Step 3: Use the following command to perform a brute force dictionary attack and crack the
        password on the file. (Dictionary is under the “Dictionary” folder, named “English.txt”.)

         stegbreak -f english.txt -r rules.ini filename

TIPS :

1. When you run Stegdetect or Stegbreak, you have to run it under its directory. e.g., under this
   directory "c:\Documents Setting......\Administrator\....\stegdetect>". Please switch to that
   directory using “CD directory”.
2. You need to copy the files that you want to detect or break to this folder.




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3. When you run stegbreak, you need to copy the dictionary file "english.txt" to this folder.
   Then, run this command: "stegbreak -f english.txt -r rules.ini filename".
   After that, you will find the password in "<>".

Q 2.1: Please explain the weakness of stegbreak as a steganograph tool according to your
       experience in task 2.

Task 3: Learn to Hide Files / Messages

Camouflage and jphs05 are two popular steganography freeware programs. Jphs05 can only be
used to hide files in a file with JPEG format. Camouflage is more flexible and can be used to
hide files with different formats (e.g., gif, JPEG, Wav, etc.).

Sub-task 1: Use Jphide and jpseek programs to hide and reveal stego data. (Note: Not all
files can be revealed using jphs05)

Step 1: Double click on “jphswin.exe” to start a shell that uses both Jphide and jpseek programs.

Step 2: Click on “Open jpeg” then “seek” to attempt to uncover the data. Use the password
        obtained from step 2 of task 1.

Q 3.1: What are the major differences between Stegdetect and jphswin?

Sub-task 2: Use Camouflage to reveal stego data.

Step 1: Select the file / message to be retrieved.

Step 2: Right click on the file, select “Uncamouflage.”

Step 3: Follow the screen instructions to complete the task. (Use “ist454” as the password)

Sub-task 3: Use Camouflage and/or jphs05 to hide stego data.

Please select an appropriate tool to perform the following data hiding tasks:

   Hide the “btv_map.gif” file inside the “hitchhiker.wav” file.

   Hide the revealed “message.txt” file inside the “mall_at_night.gif” file.

Q 3.2: Can you find a quick way to tell the difference between the two files
       “mall_at_night_S.gif” and “mall_at_night.gif”? Please discuss “how”!

Q 3.3: Can you reveal the file inside “mall_at_night_S.gif” (Using the password “tyui”)? If not,
       please discuss why it cannot be revealed.



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Q 3.4: Can you use the provided software to detect in all the evidence files on whether they have
       files hidden inside or not? If not, why, please discuss!

Q 3.5: What are the strengths and weaknesses of Camouflage and jphs05? Please compare and
       discuss based on your experience of using the tools and the manuals.


Analysis Questions (Challenge yourself!)
1. What are two ways Stego is used to protect data? Explain!

2. During your search, you probably found some file extensions that did not match even though
   the file types were the same. What are some possible reasons for this mismatch?

Team Report:
The team report is to show what you did in the project. Clearly state your results of this project.
You are expected to hand in a report in the following format:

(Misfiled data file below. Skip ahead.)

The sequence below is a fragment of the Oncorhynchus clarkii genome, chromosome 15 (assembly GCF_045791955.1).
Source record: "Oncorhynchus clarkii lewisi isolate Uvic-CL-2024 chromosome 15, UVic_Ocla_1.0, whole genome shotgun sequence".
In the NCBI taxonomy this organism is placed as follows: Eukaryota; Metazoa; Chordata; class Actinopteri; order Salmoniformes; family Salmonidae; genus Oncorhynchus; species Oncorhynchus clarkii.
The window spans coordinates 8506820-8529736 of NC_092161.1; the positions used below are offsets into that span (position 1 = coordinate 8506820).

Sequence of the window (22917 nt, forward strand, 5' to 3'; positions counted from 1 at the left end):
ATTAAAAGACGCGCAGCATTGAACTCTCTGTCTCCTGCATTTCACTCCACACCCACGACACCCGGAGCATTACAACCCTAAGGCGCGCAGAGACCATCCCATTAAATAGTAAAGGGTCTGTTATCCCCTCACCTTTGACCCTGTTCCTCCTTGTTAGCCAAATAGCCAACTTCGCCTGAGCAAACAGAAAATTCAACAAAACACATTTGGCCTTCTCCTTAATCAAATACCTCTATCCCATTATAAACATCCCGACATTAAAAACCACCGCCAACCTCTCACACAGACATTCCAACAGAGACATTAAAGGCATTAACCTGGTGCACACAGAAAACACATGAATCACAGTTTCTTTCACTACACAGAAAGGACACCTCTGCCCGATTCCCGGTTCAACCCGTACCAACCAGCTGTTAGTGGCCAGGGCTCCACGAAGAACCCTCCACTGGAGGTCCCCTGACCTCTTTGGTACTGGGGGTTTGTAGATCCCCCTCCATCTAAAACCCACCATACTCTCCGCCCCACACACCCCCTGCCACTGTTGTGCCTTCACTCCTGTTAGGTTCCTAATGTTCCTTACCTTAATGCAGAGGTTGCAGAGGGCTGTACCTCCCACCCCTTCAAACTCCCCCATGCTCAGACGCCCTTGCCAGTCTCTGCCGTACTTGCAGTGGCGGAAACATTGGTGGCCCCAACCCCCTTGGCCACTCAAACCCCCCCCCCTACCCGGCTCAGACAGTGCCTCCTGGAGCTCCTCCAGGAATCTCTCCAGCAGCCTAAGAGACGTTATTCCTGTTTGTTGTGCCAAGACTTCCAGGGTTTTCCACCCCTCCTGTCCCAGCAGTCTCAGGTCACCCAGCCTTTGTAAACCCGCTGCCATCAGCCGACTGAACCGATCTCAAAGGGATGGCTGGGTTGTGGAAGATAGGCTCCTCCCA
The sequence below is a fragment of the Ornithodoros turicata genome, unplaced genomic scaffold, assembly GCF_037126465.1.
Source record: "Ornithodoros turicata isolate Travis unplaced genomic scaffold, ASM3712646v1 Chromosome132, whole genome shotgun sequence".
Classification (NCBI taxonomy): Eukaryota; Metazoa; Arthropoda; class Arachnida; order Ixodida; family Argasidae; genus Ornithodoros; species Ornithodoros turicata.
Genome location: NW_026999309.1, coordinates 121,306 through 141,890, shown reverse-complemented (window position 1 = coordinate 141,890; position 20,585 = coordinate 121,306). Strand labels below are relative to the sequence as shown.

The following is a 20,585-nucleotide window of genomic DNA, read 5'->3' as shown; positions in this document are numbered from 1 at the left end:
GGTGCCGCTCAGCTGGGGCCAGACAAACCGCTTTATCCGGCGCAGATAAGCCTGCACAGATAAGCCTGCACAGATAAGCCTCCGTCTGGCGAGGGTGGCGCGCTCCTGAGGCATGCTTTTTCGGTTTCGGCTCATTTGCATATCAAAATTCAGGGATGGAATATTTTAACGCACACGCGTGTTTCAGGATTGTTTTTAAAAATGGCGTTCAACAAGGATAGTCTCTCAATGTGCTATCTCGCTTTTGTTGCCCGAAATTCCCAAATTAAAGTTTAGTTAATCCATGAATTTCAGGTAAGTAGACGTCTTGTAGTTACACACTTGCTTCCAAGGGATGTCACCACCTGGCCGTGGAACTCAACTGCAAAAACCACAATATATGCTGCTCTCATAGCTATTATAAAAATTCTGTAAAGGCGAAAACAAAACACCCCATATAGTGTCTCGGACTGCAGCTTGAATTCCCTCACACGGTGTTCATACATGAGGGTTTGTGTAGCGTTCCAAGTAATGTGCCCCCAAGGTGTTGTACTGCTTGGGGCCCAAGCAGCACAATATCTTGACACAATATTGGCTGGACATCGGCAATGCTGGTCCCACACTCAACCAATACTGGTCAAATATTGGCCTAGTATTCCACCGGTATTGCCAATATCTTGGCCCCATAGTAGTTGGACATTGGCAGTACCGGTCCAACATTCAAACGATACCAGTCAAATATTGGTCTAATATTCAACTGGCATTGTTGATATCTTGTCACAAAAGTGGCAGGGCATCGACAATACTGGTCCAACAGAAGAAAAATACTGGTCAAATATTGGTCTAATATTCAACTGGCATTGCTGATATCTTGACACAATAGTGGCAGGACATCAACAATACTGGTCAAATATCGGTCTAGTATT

 A cover page (including project title) with team name and team members
    A table of contents with page numbers
    Use double-spaced typing for convenient grading
    Number pages. Font size 12, Single column
    Save the Microsoft Word document with the team name in the title. Upload the document
       into the appropriate ANGEL dropbox.

The team report should have the following sections. Each section should cover all the topics
described below. Take screenshots if it is necessary.

Section I: Answer the 9 questions
   1. Q1.1: (page 3)
   2. Q 2.1, Q 3.1, Q 3.2, Q 3.3: (page 4)
   3. Q 3.4, Q 3.5 (page 5)
   4. Two Analysis Questions – page 5

Section II: Original Extensions, Byte Code results, Correct Extensions
   1. List of files with original extensions
   2. Byte code research results
   3. List of files with correct extensions

Section III: Correct Extensions, Stegdetect, Stegbreak, Hidden data
   1. File name and correct extension
   2. Stegdetect results
   3. Stegbreak results
   4. Data found if any was found (all files may not contain hidden data)




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Grading Rubric:

This project has a number of specific requirements. The requirement for each section is
documented in the above project instruction “Team Report.” Whether you will get credit depends
on the following situations:
     You will get full credit on one item, if it is correctly reported as required and well written.
     You will get half credit on one item, if it is reported as required but there is something
        definitely wrong.
     You will not get any credit for one item, if it is not reported.

The credit for each section is as follows.
   1. Section I: Answer the 9 questions (56.25%):
            a. Questions are worth 6.25% each
   2. Section II: Original Extensions, Byte Code results, Correct Extensions (18.75%):
            a. Each of the 3 items are worth 6.25% each
   3. Correct Extensions, Stegdetect, Stegbreak, Hidden data (25%):
            a. Each of the 4 items are worth 6.25% each


Note
This is a team project. Be sure to include the names of all the teammates and all their email
addresses in the report. The report should be turned in before class on the specified due date.
Late submissions will be issued a grade deduction especially if permission is not obtained from
the instructor. The instructor reserves the right to grant or reject extra time for report completion.




References
1. “Introduction to Steganography.” http://io.acad.athabascau.ca/~grizzlie/Comp607/menu.htm
2. Johnson, N. F., Jajodia, S., “Steganalysis of Images Created Using Current Steganography
   Software,” 1998. http://www.jjtc.com/ihws98/jjgmu.html.
3. Johnson, N. F. and Jajodia, S., “Steganalysis: The Investigation of Hidden Information,”
   1998 September. http://www.jjtc.com/pub/it98a.htm.
4. FILExt - The File Extension Source. http://filext.com/alphalist.php?extstart=%5EJ
5. Kessler, G., “An Overview of Steganography for the Computer Forensics Examiner,” 2004
   February. http://www.garykessler.net/library/fsc_stego.html.